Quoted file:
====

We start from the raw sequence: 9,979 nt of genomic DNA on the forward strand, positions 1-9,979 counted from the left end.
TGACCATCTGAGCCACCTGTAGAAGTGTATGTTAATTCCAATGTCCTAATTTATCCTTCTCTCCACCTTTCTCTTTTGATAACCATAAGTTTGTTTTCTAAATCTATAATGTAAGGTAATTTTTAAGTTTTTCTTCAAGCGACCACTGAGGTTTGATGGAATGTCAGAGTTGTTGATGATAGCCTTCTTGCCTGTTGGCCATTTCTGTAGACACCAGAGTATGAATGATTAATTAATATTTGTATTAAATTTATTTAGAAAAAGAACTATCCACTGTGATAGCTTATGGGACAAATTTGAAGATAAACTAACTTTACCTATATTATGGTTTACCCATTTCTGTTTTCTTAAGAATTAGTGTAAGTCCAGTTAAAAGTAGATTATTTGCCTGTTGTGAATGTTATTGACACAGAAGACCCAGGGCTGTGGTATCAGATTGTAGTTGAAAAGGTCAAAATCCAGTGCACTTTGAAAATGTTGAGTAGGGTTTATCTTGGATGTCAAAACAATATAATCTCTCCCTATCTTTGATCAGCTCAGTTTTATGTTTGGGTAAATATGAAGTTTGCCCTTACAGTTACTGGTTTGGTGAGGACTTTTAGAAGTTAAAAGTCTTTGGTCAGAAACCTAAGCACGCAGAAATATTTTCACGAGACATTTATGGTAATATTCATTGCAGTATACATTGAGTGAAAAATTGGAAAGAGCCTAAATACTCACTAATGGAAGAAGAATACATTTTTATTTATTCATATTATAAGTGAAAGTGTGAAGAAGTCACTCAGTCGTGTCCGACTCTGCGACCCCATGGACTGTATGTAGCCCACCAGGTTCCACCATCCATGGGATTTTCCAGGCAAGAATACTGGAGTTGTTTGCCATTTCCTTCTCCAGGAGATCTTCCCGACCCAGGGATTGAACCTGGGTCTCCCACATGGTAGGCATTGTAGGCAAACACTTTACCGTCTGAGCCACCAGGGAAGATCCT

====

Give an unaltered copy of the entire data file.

We start from the raw sequence: 9,979 nt of genomic DNA on the forward strand, positions 1-9,979 counted from the left end.
TGACCATCTGAGCCACCTGTAGAAGTGTATGTTAATTCCAATGTCCTAATTTATCCTTCTCTCCACCTTTCTCTTTTGATAACCATAAGTTTGTTTTCTAAATCTATAATGTAAGGTAATTTTTAAGTTTTTCTTCAAGCGACCACTGAGGTTTGATGGAATGTCAGAGTTGTTGATGATAGCCTTCTTGCCTGTTGGCCATTTCTGTAGACACCAGAGTATGAATGATTAATTAATATTTGTATTAAATTTATTTAGAAAAAGAACTATCCACTGTGATAGCTTATGGGACAAATTTGAAGATAAACTAACTTTACCTATATTATGGTTTACCCATTTCTGTTTTCTTAAGAATTAGTGTAAGTCCAGTTAAAAGTAGATTATTTGCCTGTTGTGAATGTTATTGACACAGAAGACCCAGGGCTGTGGTATCAGATTGTAGTTGAAAAGGTCAAAATCCAGTGCACTTTGAAAATGTTGAGTAGGGTTTATCTTGGATGTCAAAACAATATAATCTCTCCCTATCTTTGATCAGCTCAGTTTTATGTTTGGGTAAATATGAAGTTTGCCCTTACAGTTACTGGTTTGGTGAGGACTTTTAGAAGTTAAAAGTCTTTGGTCAGAAACCTAAGCACGCAGAAATATTTTCACGAGACATTTATGGTAATATTCATTGCAGTATACATTGAGTGAAAAATTGGAAAGAGCCTAAATACTCACTAATGGAAGAAGAATACATTTTTATTTATTCATATTATAAGTGAAAGTGTGAAGAAGTCACTCAGTCGTGTCCGACTCTGCGACCCCATGGACTGTATGTAGCCCACCAGGTTCCACCATCCATGGGATTTTCCAGGCAAGAATACTGGAGTTGTTTGCCATTTCCTTCTCCAGGAGATCTTCCCGACCCAGGGATTGAACCTGGGTCTCCCACATGGTAGGCATTGTAGGCAAACACTTTACCGTCTGAGCCACCAGGGAAGATCCT